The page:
Admit it: Launching a new website is stressful — even for the most seasoned digital marketers.
Websites are complex. There are so many things that are easily overlooked, like a broken link or a misspelled word.
And of course, a handful of things could go very, very wrong. Like what if you forget to test an important data capture form and then lose out on generating a bunch of new leads? Or worse, what if you forget to properly set up site redirects, and those valuable search engine visitors get a page not found message?
Instead of worrying about the what ifs, wouldn’t it be much easier to have a comprehensive website checklist to run down before every site launch? One that you could use for enterprise websites, microsites, landing pages, and everything in between?
Fortunately, we’ve created just that. Keep reading to learn everything you need to do before, during, and after launching a website.
Whether this is your first website that is being built from scratch or you are doing a website redesign, there are a few steps that you should take before hiring a web designer or diving in yourself.
In order to make good decisions, you must first understand where you’ve been. That starts with your existing website if you have one. Ask yourself:
The answers to these questions can help you identify your gaps, which can then inform goal setting for the new site.
You can get an idea of your site’s existing structure, pages, and assets by using a crawling tool such as Screaming Frog. This is a necessary step in creating your website development plan because you’ll have a more concrete view of what pages existed before, what redirects are in place, and what the meta data currently looks like.
Not only will you want to compare how your new site performs compared to the old, but you’ll also want to continue identifying gaps that will provide data-driven insights to aid your new strategy.
Additionally, you’ll want to confirm testing procedures. Soon, you’ll begin testing your website to make sure all the different components are working, everything flows, and there’s a system for tracking bugs and enhancements.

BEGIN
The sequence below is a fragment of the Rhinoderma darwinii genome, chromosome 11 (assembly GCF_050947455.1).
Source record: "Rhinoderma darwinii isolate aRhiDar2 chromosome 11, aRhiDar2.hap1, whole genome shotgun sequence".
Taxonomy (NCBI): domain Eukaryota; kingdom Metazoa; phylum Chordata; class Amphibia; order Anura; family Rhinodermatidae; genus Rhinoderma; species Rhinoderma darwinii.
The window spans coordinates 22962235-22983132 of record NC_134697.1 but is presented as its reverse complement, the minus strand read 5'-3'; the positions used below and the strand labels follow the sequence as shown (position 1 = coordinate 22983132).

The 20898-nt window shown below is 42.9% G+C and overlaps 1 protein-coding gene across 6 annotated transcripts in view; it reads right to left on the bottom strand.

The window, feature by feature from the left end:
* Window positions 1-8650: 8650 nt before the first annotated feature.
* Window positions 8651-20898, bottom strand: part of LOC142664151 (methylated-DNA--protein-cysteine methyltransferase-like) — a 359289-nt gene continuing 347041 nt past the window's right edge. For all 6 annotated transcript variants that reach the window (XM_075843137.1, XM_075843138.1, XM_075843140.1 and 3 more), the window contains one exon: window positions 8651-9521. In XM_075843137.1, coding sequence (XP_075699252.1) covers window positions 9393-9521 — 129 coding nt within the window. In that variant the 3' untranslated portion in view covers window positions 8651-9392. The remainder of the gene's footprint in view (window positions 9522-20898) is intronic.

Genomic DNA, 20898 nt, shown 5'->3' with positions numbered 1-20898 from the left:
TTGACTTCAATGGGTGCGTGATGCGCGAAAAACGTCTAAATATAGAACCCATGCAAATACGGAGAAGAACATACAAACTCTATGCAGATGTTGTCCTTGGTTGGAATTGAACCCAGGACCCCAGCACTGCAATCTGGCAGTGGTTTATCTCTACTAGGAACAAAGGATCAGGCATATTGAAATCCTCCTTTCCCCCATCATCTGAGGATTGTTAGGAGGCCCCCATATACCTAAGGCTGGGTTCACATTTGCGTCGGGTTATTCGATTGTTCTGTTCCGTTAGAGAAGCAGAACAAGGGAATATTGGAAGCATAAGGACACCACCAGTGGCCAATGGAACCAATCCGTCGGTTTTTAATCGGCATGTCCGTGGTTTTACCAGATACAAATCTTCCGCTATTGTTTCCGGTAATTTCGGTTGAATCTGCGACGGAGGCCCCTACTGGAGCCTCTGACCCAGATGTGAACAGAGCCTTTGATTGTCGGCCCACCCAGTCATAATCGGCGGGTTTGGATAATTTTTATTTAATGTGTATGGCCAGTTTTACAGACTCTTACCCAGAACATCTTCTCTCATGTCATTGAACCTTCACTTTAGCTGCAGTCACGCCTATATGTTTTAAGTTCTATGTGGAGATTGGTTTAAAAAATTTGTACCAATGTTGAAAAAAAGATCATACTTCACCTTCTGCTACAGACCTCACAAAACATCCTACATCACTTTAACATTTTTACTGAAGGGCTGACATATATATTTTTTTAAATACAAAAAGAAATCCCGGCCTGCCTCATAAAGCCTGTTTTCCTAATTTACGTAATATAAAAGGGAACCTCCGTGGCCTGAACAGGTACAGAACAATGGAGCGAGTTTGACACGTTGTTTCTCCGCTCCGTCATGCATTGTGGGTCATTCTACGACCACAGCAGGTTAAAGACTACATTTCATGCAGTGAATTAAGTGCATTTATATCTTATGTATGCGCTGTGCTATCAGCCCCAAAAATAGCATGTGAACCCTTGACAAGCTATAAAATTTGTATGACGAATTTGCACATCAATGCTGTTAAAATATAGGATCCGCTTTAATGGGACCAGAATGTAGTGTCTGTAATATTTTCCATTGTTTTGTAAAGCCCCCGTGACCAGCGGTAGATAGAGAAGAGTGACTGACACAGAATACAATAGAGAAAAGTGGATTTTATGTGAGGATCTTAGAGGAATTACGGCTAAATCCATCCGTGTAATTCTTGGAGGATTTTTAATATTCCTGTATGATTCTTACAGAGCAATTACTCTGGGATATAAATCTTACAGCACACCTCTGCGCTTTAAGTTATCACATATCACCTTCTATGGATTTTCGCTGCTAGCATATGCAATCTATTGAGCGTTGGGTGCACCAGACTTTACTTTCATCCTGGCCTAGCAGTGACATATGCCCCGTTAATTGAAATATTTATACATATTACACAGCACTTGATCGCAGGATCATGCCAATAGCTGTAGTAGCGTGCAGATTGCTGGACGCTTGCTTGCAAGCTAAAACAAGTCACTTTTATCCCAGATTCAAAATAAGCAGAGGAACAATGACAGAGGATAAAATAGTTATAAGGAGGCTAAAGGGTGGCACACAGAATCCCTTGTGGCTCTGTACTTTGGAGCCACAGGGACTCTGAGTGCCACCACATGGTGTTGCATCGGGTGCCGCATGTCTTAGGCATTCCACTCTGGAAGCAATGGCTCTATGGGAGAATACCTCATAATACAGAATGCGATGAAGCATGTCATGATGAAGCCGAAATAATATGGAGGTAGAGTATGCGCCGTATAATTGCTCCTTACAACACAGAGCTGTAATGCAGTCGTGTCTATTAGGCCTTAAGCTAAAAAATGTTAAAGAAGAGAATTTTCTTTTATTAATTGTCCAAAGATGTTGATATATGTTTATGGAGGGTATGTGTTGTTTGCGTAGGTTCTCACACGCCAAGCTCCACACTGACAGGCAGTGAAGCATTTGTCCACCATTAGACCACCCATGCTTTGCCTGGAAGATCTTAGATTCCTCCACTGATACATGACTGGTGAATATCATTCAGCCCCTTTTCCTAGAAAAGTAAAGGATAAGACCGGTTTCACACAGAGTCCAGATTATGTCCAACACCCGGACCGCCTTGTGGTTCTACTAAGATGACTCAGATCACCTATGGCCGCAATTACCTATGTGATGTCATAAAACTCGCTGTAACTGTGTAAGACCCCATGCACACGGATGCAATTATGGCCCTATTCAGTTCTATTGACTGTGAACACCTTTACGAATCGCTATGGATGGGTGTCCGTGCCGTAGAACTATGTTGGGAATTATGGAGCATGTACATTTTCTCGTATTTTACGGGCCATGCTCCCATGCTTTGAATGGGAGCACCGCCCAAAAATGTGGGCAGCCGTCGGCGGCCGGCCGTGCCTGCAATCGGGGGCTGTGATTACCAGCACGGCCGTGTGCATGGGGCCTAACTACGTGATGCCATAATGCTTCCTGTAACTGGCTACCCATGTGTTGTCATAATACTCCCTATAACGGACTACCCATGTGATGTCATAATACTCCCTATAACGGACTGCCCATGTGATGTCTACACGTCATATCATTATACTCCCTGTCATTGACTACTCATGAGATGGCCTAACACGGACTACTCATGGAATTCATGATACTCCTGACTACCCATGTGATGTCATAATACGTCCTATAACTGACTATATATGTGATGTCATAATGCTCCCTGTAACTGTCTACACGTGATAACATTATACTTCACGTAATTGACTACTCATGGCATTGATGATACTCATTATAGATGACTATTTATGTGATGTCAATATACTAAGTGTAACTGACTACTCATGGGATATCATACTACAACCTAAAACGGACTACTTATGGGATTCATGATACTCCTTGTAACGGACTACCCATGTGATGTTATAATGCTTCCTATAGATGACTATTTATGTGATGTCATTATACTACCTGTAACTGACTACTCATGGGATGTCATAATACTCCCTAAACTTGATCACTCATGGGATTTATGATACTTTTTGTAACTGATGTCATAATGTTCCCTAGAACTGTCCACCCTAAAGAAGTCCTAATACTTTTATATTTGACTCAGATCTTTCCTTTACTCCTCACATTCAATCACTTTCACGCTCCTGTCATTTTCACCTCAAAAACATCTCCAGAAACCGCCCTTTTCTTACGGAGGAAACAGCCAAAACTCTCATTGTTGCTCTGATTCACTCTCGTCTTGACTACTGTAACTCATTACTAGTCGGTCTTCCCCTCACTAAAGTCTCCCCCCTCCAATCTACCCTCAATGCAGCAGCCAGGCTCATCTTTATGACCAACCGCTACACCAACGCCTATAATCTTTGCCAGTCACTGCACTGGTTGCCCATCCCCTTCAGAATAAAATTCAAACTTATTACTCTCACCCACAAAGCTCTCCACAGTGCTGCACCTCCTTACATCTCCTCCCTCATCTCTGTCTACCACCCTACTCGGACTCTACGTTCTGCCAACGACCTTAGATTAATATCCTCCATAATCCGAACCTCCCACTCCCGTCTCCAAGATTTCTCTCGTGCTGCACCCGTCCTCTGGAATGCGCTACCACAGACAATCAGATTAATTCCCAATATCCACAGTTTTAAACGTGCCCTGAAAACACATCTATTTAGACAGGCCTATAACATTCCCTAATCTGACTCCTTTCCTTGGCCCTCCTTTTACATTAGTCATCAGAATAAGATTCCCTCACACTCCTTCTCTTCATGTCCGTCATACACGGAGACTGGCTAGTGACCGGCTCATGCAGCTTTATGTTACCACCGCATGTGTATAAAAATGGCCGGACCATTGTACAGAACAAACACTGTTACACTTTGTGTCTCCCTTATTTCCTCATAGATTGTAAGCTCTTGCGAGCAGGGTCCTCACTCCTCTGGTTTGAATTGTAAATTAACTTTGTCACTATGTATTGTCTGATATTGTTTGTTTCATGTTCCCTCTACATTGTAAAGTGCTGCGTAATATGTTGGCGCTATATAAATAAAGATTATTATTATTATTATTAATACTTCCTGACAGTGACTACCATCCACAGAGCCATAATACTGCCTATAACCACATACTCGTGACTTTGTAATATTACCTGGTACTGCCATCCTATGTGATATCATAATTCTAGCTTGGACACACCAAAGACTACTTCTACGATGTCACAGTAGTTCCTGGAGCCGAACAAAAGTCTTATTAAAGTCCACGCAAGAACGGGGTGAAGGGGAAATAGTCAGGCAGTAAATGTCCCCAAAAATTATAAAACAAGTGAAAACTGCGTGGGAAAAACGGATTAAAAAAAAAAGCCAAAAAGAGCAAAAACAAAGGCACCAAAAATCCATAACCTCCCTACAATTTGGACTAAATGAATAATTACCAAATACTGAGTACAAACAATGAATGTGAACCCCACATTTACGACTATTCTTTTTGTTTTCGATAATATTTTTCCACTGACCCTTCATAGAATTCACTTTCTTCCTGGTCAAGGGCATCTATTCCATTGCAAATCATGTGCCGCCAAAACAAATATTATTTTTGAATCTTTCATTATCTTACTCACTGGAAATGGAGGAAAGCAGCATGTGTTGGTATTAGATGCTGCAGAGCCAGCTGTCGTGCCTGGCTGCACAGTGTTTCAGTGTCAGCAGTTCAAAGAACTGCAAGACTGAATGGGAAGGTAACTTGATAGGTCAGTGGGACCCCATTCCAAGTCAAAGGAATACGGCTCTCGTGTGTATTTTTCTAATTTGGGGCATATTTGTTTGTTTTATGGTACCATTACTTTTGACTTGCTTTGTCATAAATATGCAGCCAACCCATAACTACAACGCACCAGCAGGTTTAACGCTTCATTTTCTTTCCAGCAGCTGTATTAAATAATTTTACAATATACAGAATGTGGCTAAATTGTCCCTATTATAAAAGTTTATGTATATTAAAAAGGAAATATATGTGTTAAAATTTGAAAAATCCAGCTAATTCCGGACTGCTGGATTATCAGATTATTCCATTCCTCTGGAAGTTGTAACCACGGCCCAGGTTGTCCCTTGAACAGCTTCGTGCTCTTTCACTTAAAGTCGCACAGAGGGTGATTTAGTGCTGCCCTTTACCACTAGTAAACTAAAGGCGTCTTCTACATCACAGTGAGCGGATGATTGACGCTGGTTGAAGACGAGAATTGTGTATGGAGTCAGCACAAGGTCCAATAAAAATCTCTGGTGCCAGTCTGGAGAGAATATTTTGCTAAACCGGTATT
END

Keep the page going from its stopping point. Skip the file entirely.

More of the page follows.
Use a form (like Google Forms) instead of asking people to email their thoughts so the feedback-gathering process is more streamlined. Then, put one person in charge of choosing which bugs to prioritize, and filtering all the creative feedback you receive through the form.
Once the gaps are fully fleshed out, you can begin crafting your goals for the design. You may come to conclusions such as:
Whatever your goals, you’ll want to understand exactly how a new site will help you achieve them so that you can craft its implementation accordingly.
Make a project management checklist for the website. What content needs to be written? What calls-to-action need to be created?
Make a master list of the things you need for your website and deadlines for when they should be completed.
Then, assign each action item to an individual or team. It usually takes a lot of people to launch a website: You have marketers writing the content; designers choosing images and laying out the overall look and feel; a technical team doing all the back-end development. To ensure everyone’s on the same page and there’s no role confusion, you’ll want to lay out a comprehensive plan for what each team or person is responsible for.
One great way to do this is by using the DARCI model, which stands for Decision Maker(s), Accountable, Responsible, Consulted, Informed. It’s a powerful tool that’ll help everyone understand which individual is responsible for completing which action items, which individual(s) or group(s) need to be consulted before any final decisions are made, and who needs to be consulted once a final decision has been made or an action has been taken.
Poll everyone involved in your website launch on their concerns about what could go wrong, and then devise a few backup plans for what to do when — not if — some of these things go wrong.
If you’ve never launched a site before, the long list below might intimidate you. However, it actually shouldn’t take too long to run through most of the aspects on this list — especially if you built your website with a solid CMS.
A CMS, or content management system, often allows you to design a website from a pre-created template, optimize your content for SEO, and edit content after it’s published. If you’ve already built your website, you might have already gained experience with using a CMS.
But, if you’re still building a website, one way to make going through this checklist less time consuming is by building your pages on a CMS that already does a lot of the work for you.
For example, HubSpot’s CMS that allows you to create and edit content including landing pages and blog posts. It’s features also allow you to organize your content, schedule it, track analytics, and optimize it for SEO.
Alternatively, you can also test out CMS platforms like WordPress, Wix, or even Drupal.